Reply
  12. J. Simon Harris

    James, this second canto is every bit as powerful as the first. I love that Dante has appeared as your guide. Dante scholars often like to ask why Virgil is Dante’s guide through Hell and Purgatory, rather than, say, a biblical character, or St. Augustine or someone like that. But to me, it is obvious that no one but Virgil could have been Dante’s guide: literally, Virgil’s book is Dante’s guide in terms of structure and style and pattern, Virgil is the poet who led Dante to the afterlife. So of course he must guide him through it. Similarly, no one but Dante could have been your guide (although I will be interested to see whether you have other guides too, as Dante did).

    I like that your poem is so deeply personal (and yet, as others have pointed out, it maintains a universal appeal). Dante’s poem was very personal too, of course, but even he did not meet his mother and father in the afterlife; it really is a moving scene in your poem. Particularly moving to me is the moment where you attempt to bodily lift her from the bed. But although we can try our best to influence others, ultimately their fate is their choice – in Dante’s poem, too, is the overwhelming sense that the people in Hell have chosen to be there, that they could almost escape eternal damnation if only they would acknowledge their guilt, let go of their earthly grudges and justifications. Similarly, your mother, though frail and bedridden, became too heavy to lift by yourself. Even the space around you began to collapse as you tried to forcibly reorganize the divine will (and really, her will too).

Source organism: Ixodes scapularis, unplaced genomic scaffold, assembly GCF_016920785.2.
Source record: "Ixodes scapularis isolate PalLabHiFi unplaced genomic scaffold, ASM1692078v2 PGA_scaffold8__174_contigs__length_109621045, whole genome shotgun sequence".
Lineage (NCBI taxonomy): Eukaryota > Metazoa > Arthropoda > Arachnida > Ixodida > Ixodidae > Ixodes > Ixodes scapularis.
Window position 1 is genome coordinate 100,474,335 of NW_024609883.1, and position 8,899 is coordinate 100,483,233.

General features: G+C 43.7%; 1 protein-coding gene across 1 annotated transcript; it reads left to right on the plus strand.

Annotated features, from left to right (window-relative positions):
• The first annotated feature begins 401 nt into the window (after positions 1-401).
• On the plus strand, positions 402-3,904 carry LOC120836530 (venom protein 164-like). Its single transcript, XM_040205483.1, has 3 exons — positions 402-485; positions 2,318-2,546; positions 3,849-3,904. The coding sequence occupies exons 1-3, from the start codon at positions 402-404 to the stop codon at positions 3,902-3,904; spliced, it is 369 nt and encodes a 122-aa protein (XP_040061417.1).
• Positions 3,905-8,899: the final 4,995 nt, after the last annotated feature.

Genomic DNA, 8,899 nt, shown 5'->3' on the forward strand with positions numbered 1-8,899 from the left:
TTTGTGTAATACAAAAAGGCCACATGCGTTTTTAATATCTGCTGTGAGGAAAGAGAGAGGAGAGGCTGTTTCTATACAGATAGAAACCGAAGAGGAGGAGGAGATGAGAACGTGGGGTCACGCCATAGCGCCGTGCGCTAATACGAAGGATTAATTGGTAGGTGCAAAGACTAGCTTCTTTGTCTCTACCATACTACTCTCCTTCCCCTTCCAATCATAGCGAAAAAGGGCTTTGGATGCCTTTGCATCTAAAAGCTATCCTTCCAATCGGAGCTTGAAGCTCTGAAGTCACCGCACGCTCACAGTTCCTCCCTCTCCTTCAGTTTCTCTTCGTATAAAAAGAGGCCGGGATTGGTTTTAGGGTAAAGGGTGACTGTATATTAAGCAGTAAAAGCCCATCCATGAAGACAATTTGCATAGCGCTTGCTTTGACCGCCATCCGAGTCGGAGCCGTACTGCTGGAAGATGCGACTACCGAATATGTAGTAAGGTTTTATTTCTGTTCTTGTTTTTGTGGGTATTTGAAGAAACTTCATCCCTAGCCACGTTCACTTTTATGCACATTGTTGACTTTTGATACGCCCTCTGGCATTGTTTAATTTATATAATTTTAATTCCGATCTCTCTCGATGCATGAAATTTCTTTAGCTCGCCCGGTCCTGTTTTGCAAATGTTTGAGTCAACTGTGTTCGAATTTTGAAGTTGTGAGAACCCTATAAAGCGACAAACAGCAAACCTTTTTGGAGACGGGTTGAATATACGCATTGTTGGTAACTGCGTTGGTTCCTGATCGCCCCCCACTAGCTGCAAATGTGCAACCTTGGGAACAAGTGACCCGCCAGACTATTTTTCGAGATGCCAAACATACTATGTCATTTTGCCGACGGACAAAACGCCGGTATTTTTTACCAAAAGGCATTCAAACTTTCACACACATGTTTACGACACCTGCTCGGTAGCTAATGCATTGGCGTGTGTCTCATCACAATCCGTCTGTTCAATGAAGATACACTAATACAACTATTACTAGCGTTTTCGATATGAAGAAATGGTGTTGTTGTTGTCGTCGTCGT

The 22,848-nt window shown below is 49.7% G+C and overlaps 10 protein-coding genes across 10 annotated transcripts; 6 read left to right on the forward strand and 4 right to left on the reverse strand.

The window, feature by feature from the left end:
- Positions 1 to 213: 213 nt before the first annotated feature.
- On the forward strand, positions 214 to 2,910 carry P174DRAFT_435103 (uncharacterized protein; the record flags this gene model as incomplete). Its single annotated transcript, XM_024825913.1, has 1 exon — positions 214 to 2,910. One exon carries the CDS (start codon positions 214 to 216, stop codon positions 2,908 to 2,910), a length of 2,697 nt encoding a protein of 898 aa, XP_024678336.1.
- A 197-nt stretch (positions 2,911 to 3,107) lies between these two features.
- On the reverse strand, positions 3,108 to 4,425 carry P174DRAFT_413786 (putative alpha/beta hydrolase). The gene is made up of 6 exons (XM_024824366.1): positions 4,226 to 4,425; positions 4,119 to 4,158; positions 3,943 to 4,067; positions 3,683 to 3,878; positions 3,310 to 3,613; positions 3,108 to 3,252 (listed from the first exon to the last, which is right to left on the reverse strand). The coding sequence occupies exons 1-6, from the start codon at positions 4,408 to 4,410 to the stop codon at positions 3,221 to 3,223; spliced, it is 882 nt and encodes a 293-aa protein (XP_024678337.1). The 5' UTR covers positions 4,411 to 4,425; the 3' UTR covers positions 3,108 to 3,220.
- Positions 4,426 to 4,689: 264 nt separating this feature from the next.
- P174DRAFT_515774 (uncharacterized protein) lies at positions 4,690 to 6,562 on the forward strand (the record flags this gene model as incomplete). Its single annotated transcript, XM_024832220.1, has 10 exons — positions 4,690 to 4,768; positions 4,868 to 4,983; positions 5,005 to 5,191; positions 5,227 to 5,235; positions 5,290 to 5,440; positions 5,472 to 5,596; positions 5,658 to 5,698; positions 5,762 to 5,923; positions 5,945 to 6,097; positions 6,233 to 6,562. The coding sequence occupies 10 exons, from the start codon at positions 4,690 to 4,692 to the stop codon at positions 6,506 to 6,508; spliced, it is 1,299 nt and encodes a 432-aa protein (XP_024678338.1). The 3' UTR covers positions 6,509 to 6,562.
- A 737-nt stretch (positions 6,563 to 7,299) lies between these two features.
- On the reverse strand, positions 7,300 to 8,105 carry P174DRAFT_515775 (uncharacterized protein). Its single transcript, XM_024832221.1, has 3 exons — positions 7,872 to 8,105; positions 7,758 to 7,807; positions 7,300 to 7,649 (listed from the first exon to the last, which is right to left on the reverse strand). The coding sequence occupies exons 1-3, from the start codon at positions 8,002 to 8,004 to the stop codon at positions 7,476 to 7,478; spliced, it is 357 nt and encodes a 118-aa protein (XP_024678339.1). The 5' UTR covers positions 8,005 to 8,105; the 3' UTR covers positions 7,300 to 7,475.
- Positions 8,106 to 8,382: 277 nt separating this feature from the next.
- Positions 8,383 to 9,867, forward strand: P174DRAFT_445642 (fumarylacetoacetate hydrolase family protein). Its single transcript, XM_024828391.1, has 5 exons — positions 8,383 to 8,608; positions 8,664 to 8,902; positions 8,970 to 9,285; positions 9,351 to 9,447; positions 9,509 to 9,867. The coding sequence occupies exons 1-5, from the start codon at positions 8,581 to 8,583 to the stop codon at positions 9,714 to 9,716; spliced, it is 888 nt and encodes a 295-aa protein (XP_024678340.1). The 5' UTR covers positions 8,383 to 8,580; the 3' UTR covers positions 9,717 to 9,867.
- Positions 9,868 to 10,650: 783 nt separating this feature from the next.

Your poem is more surreal than Dante’s – perhaps due to the setting, or the more dreamlike manipulations of space and time – but it is nonetheless strikingly real in terms of characterization and human emotion. I’m glad to hear you’re moving along on the poem. Although I’ve had a bit of a sneak peek, I hope this continues to be posted on this website, so that everyone else can follow along.

    Finally, I would like to address some of the suggestions people have made. I think you are taking the right approach by delaying any consideration of the suggestions of others (including myself). When enough time has passed, you become farther removed from what you’ve written, more objective, and more willing to change lines that were once very dear to you. That said, while all suggestions should be considered, whether to follow them is another matter. I agree that there are “lumps” here and there that could be smoothed over. However, overall, I think your meter is impeccable. Of course it is not perfectly iambic, and it doesn’t have to be. The beauty of using an iambic meter as your baseline is the ability to use variations of it for poetic effect. Even Pope, whom as you noted strictly adheres to his form, often used metrical variation for different effects. The flow of your meter feels very natural and effective to me (with maybe a few exceptions here and there).

    Anyway, that is my lengthy and belated commentary on this canto. Impressive work. I hope we see more posted soon!

    Reply
    • James Sale